School dramatically changes late work policy

With the new late work policy, teachers are being asked to give a behavioral consequence instead of a grade consequence for work that is not turned in on time.

With the new late work policy, teachers are being asked to give a behavioral consequence instead of a grade consequence for work that is not turned in on time.

Savannah Whitmer, News Editor

The Student Handbook for 2014-2015 has a subtle policy change that affects a major aspect of school. Starting this year, teachers will no longer deduct points from their students’ grades for late work. The change has come as a result of a look by the administration into the reasons behind grading, with the decision that not turning in work on time can be a behavioral rather than academic issue.

“What we’re asking teachers to do, and really as a campus, we’re going to be more vigilant and diligent as to when work isn’t turned in, to follow up quickly with students to assign consequences if there need to be consequences assigned, so that they understand they need to turn the work in on time,” Principal Chris Mayfield said. “It’s so that we’re giving them a grade for what they know.”

While teachers will not be penalizing students for late work by taking points off grades, consequences deemed more fitting for what is now considered a behavioral issue will be decided by individual teachers or departments.

“We want to address the behavior as a behavior,” Mayfield said. “So if I’m not turning in work, that’s a behavior, that’s not how much math I know. What we’ve really tried to focus on is how to provide some structures that help make sure that the work that we’re asking for, students are taking seriously and doing.”

According to the Student Handbook guidelines, students can receive full credit for late work after turning in the assignment and attending a “mandatory tutorial.” Other consequences for late work can include established actions previously reserved for other issues.

“We’ve always had structures in place like AR, that’s not a new thing,” Mayfield said. “Thursday night school, that’s not a new thing, teacher detention, that’s not a new thing, contacting parents when students aren’t doing work is not a new thing.”

Because teachers are free to decide what they think will work best to motivate students to turn in their work on time, there could be a variety of assignments required for late work. For English teacher Roxann Ward, the policy change means that the English department will be assigning a student to Academic Recovery much more quickly than in recent years.

“I’ve got to have some way to hold the kids accountable for it,” Ward said. “What we’re going to do is students not taking care of business in the classroom are going to have to come in on their own time and do it, is basically how I see it. So it’s more about the behavior than the actual skill, which is what we’re grading. And for the grade, there could be a cutoff time where they’ll get a 0. Because you’re given the opportunities, and you’re making a choice not to do it. I wouldn’t assign [homework] if I didn’t want people to do it.”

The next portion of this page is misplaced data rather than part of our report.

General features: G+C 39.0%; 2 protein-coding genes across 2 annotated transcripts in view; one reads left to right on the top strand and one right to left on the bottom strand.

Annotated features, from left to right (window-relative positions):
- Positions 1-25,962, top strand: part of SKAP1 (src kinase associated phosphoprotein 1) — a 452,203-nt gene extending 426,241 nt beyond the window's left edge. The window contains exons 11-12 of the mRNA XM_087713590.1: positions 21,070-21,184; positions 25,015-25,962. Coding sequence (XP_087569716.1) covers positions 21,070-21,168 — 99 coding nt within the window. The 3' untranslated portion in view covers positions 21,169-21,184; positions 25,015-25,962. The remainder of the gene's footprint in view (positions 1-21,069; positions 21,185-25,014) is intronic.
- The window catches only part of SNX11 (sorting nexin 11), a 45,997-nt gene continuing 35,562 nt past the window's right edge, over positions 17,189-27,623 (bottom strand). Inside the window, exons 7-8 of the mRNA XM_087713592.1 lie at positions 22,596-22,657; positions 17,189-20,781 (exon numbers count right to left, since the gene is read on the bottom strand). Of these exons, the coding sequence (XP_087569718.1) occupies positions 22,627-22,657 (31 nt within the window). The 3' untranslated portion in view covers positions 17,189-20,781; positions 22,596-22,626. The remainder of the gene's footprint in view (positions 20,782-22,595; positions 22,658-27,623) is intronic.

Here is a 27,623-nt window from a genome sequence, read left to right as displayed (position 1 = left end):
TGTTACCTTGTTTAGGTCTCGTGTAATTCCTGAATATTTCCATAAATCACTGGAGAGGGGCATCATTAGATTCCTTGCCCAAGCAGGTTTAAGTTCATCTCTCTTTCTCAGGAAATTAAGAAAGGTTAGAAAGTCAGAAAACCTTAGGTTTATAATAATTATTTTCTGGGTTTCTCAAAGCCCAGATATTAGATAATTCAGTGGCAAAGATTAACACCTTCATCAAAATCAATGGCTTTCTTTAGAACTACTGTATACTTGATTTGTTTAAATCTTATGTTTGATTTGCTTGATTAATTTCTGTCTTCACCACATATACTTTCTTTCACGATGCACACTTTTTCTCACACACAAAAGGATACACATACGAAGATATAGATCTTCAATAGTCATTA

Other teachers will be implementing similar consequences to try to curb late work while encouraging the core idea of the policy change: that knowing the content is the sole purpose of grades.

“If they’re late, they have to come in to tutoring and demonstrate that they know all the material,” AP Psychology teacher Elyse Hall said.

“What we have talked about a lot as a staff is that grades that are put in the gradebook are really supposed to be a reflection of what students know and don’t know,” Mayfield said. “That’s why you take a test, that’s why you turn in an assignment, it’s how you figure out what you know and don’t know. So really, that part is no different, it hasn’t changed.”

Even though a student’s grade will not suffer if they eventually turn in their late work, students could potentially receive a 0 if they wait too long.

“What this doesn’t mean is that hey, I’ll just turn in all my work at the end of the six weeks,” Mayfield said. “Because really what should happen is if I don’t turn it in during the first week of the six weeks or the second week of the six weeks, there should be a detention, or there might be a Thursday night school,” Mayfield said. “There is a long list of consequences that should be done, instead of not doing anything.”

While the school is not the first to adopt a new policy for grading, treating late work as more of a behavioral rather than cognitive issue is still a very new idea, and with the first semester barely under way, it is unclear how effective the transition will be.

“I like the idea behind the policy,” Hall said. “But I worry that we don’t have the systems in place to make it work. I don’t know if making kids come in to tutoring will scare them into turning [their work] in on time, but it does make sure that the kids that turn them in late have to study them.”

Despite some understandable uncertainty about how the policy will unfold, students can expect a more accurate representation of what they have learned with late work now categorized as a behavioral factor.

“What we’ve really shifted to is a difference in how we manage the behavior, versus saying that because I turned it in tomorrow, I know it 20 percent less,” Mayfield said. “If I know it 100 percent, there’s a consequence for turning it in late, but you get credit for what you know. Grades just aren’t the consequences now.”

To learn about how other schools have changed their late work policies, click here.